these gates emphasizes how heavy they are. The game then simulates the action for the
player, not by simulating the actual physical movement of Kratos, but simulating what he
goes through, a physical struggle. This struggle is simulated by making the player press the
trigger buttons on the controller repeatedly as fast as possible. It is physically straining to
mash a button, so the player gets to feel a muted sensation of what Kratos goes through.
The God of War games have used this up until the eighth and latest installment as of this
thesis, simply called God of War (2018). It is by no means unique to the God of War
but it is occurring frequently in those games. So much so that C. Wood still mashes the
button in the latest game, even though it is not needed. He writes about his experience
“When grabbing that lower part of a heavy metal gate or wedging his fingers in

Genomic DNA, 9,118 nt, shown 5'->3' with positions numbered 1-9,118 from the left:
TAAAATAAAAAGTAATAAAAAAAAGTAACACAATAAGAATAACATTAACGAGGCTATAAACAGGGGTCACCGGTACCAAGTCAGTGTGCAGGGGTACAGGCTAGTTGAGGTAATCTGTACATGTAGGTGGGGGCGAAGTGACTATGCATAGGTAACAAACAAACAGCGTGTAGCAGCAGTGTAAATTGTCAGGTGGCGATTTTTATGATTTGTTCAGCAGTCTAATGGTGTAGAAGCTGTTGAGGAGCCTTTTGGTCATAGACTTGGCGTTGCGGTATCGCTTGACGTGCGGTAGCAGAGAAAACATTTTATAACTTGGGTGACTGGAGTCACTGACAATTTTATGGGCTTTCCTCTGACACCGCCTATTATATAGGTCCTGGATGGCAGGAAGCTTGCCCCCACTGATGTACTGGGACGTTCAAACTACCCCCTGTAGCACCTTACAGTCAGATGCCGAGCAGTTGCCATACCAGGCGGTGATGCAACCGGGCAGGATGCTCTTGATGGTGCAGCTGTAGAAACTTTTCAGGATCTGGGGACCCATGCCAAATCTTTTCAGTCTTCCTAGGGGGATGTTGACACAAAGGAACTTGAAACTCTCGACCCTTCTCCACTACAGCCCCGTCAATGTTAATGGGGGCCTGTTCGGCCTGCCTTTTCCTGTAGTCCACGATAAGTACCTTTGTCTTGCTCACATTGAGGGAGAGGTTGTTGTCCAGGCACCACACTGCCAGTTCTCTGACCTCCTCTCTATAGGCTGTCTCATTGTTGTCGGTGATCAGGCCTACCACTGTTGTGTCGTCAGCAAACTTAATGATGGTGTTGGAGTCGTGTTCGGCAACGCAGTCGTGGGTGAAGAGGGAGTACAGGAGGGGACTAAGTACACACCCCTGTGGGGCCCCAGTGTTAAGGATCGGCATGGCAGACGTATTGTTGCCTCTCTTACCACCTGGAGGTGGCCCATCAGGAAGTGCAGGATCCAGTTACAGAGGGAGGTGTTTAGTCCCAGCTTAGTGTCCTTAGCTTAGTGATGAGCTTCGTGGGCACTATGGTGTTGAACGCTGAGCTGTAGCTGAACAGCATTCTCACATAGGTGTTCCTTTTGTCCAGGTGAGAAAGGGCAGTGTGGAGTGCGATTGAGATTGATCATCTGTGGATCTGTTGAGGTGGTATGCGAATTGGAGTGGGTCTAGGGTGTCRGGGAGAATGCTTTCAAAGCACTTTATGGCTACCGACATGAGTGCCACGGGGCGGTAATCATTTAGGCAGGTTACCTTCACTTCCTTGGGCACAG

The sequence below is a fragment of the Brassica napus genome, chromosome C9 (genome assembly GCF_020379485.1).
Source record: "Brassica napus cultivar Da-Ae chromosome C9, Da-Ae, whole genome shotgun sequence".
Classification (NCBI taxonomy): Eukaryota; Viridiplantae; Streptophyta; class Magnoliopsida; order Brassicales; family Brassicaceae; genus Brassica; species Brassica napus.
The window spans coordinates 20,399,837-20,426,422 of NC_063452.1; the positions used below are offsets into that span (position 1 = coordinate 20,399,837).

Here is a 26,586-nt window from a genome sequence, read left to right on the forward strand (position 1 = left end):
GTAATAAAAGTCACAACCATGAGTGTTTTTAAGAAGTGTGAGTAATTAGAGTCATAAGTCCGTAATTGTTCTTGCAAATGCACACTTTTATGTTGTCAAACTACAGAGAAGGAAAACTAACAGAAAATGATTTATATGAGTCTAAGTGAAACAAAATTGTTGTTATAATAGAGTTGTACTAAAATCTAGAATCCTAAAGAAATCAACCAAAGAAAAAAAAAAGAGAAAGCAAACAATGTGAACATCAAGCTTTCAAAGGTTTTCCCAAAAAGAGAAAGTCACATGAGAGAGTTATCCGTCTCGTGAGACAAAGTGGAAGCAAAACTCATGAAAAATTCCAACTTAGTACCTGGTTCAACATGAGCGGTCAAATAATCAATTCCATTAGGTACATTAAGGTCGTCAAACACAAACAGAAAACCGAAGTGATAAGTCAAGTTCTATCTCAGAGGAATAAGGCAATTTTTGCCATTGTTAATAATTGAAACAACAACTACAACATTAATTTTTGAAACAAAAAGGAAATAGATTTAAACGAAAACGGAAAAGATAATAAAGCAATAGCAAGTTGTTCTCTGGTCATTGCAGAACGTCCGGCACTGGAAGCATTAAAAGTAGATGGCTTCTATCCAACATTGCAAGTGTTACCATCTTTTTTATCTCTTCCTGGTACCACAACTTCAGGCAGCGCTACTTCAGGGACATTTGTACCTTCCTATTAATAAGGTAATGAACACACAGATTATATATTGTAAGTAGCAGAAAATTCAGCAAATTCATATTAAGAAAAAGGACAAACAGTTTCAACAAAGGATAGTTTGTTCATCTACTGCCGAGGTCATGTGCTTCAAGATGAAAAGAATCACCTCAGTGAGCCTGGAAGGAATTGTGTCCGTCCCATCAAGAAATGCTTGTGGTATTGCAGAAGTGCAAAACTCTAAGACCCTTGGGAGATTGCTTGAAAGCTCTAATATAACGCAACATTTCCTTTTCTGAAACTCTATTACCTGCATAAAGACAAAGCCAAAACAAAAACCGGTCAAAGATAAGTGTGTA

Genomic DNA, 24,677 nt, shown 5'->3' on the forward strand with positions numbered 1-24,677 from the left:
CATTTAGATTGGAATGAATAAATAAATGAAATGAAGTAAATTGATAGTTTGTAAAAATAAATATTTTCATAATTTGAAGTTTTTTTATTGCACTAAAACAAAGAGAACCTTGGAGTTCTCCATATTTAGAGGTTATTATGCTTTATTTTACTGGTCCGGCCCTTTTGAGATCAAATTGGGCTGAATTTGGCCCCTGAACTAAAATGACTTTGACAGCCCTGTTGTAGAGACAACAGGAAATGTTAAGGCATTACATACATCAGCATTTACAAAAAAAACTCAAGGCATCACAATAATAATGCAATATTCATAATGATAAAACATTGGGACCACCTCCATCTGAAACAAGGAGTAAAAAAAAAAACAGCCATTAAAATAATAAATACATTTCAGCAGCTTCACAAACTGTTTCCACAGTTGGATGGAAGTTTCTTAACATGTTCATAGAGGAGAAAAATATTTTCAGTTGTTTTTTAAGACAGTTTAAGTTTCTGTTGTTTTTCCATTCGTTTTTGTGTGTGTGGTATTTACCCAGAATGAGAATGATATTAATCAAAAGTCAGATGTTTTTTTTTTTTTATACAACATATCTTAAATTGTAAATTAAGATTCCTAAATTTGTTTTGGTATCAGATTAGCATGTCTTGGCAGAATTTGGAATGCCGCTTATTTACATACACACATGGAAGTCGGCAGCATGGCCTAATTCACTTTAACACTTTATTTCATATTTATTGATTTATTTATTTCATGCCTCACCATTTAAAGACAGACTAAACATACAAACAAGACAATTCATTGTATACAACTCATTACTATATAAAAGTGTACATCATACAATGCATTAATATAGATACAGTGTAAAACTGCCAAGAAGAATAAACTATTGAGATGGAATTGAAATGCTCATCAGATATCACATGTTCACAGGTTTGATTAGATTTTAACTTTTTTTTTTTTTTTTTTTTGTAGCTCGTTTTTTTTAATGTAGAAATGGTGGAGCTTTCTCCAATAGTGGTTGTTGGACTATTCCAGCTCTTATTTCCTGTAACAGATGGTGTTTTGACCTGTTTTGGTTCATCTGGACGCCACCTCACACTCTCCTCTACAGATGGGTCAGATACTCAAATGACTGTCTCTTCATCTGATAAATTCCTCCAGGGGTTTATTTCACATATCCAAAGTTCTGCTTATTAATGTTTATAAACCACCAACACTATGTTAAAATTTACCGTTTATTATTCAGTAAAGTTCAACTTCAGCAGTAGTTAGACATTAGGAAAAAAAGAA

between the cracks of a stone door, he appears to struggle for some moments
before hurling those apertures open. I’m conditioned to assist with struggle. I’m    
not sure if it’s in earnest of getting the ingress opened more quickly, or a simple
desire not to fail in breaching whatever port Kratos is struggling with, but I  
always mash circle.”
Wood mentions how he sees the act of mashing the button as assisting Kratos with opening
the gate. This is one way that simulated actions can be used successfully to evoke emotions
by letting the player partake in whatever the avatar is going through. This has to be used
sparingly and with thought however, as mashing a button is not enjoyable in itself for many
players. Thief (2014) used the button mashing in a very similar way to God of War to open    
windows, but the reception to this design choice was not good. One user on the Steam
forums writes :